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Were Swiss outmanoeuvred in tax evasion scrum?

Zaki says Britain had a vested interest in ending Swiss banking secrecy Keystone

Switzerland should be doing more to fight its corner in the battle for a piece of the shifting but highly lucrative tax evasion market, an expert tells

With the market now worth an estimated $13.7 trillion (SFr13 trillion), Swiss financial journalist Myret Zaki asks in her new book, Banking Secrecy is Dead, Long Live Tax Evasion (Le secret bancaire est mort, vive l’évasion fiscale), who is really benefitting most from tax evasion.

Her conclusion: British jurisdictions, where trusts are thriving. These secretive organisations are, in Zaki’s words, the “princely tools” of tax avoidance.

The non-governmental organisation Tax Justice Network valued the tax evasion market at $11.5 trillion in 2005, and at its current worth it comes in just under the United States’ Gross Domestic Product.

Activity in the Swiss financial centre is marginal by comparison. In 2008 it managed around SFr2.2 trillion in cross-border private assets, around half of which would have been undeclared.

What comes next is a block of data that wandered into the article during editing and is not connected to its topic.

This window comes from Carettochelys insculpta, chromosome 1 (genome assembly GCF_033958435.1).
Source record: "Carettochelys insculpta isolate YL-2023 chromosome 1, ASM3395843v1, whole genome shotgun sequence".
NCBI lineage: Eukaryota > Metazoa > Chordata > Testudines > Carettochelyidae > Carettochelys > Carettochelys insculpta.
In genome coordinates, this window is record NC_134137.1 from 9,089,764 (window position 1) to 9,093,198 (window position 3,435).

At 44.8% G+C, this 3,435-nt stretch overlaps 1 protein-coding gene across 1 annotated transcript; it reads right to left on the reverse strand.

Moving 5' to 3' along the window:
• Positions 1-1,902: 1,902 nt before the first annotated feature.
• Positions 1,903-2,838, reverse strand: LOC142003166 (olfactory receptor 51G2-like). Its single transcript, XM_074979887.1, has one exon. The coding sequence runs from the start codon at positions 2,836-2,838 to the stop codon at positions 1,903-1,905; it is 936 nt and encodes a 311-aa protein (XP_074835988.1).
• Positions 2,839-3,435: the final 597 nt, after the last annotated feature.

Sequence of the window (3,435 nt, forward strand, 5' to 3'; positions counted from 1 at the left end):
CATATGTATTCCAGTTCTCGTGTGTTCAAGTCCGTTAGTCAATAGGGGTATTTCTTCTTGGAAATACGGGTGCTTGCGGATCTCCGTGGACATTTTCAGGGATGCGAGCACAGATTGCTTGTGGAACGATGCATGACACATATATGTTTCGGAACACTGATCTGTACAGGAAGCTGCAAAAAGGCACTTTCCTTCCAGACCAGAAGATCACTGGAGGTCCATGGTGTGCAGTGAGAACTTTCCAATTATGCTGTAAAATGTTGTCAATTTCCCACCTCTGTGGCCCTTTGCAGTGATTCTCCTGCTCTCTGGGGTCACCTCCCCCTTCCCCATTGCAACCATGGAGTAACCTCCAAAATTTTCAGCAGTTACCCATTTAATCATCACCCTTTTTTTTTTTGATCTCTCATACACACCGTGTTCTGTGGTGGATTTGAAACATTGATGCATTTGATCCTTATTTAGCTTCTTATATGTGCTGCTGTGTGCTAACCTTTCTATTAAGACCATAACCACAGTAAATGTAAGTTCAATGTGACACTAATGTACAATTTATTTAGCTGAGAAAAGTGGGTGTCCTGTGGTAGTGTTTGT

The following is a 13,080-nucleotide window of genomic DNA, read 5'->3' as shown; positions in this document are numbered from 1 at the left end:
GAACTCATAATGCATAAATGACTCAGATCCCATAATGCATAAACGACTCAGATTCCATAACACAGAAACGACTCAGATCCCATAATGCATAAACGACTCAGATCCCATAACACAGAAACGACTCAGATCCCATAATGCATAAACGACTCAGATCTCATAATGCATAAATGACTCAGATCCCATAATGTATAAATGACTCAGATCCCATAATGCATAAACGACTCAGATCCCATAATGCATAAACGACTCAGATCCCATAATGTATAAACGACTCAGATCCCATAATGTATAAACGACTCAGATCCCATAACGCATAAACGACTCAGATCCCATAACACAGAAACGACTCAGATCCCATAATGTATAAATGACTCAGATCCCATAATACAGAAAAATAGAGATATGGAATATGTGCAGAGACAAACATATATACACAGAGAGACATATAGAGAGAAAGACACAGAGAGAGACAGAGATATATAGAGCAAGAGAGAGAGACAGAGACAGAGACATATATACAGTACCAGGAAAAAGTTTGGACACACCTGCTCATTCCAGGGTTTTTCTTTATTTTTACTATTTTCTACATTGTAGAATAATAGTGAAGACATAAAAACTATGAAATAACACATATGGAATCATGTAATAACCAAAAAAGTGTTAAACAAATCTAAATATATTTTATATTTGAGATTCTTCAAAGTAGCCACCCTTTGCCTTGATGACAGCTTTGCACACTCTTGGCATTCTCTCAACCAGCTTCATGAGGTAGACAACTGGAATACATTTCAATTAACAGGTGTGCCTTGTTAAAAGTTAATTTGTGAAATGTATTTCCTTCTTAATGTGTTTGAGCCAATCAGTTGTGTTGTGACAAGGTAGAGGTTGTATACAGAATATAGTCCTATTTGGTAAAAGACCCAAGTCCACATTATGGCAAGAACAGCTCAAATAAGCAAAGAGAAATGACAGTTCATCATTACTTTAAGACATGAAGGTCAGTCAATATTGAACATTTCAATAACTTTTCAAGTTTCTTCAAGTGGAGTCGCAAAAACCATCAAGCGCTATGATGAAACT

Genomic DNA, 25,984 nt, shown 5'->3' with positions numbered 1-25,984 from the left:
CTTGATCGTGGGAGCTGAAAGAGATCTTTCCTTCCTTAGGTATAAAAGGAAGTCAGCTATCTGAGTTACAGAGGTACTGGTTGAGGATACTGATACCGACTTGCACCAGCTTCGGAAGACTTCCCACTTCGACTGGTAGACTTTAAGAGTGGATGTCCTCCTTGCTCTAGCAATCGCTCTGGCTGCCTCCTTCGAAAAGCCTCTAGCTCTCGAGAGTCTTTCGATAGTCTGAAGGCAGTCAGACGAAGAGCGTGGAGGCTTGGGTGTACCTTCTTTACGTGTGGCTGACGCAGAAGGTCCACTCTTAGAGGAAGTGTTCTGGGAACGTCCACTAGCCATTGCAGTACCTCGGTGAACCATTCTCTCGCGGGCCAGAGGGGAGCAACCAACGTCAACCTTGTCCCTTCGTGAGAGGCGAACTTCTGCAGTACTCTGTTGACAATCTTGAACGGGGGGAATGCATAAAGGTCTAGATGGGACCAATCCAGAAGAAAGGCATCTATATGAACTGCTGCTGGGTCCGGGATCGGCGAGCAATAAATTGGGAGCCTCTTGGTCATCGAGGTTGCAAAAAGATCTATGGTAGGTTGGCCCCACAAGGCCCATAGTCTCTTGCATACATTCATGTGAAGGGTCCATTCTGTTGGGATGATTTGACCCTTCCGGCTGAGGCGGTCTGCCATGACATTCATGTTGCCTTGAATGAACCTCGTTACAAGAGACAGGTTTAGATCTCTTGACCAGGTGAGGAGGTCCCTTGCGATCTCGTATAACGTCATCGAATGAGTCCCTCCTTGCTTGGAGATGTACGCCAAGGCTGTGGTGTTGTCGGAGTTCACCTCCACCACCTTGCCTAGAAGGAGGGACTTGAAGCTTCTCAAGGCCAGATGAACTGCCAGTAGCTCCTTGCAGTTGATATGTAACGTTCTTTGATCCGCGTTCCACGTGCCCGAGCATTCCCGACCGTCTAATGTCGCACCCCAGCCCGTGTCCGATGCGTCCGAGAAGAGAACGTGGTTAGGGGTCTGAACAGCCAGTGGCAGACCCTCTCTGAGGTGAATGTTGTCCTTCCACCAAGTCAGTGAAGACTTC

Zaki argues that Switzerland should resist moralistic anti-banking secrecy arguments put forward by neighbouring countries and demand equal treatment. It should not give up too much, too quickly in the face of international pressure, she says. In your book you ask people to view recent events in terms of economic warfare …

Myret Zaki: Take the United States. The Obama administration and Democrats like Senator Levin noted that there have been notable abuses, for example in the Cayman Islands and other Caribbean islands, but they only focused on Switzerland. No American bank has been as beleaguered as UBS, of which they wanted to make an example.

When Americans act, they only do so in relation to the financial industries of other countries and they do not target, for example, bankers in Florida who are sheltering a great deal of money, particularly Mexican. UBS only managed about one per cent of American tax evasion [funds]. But what’s been done about the remaining 99 per cent? Nothing. And what was London’s role?

M.Z.: Historically, the London and Swiss financial centres have been rivals, but it was fair game to try to compete with each other. Although active in the same market – the management of cross-border capital – they had different methods.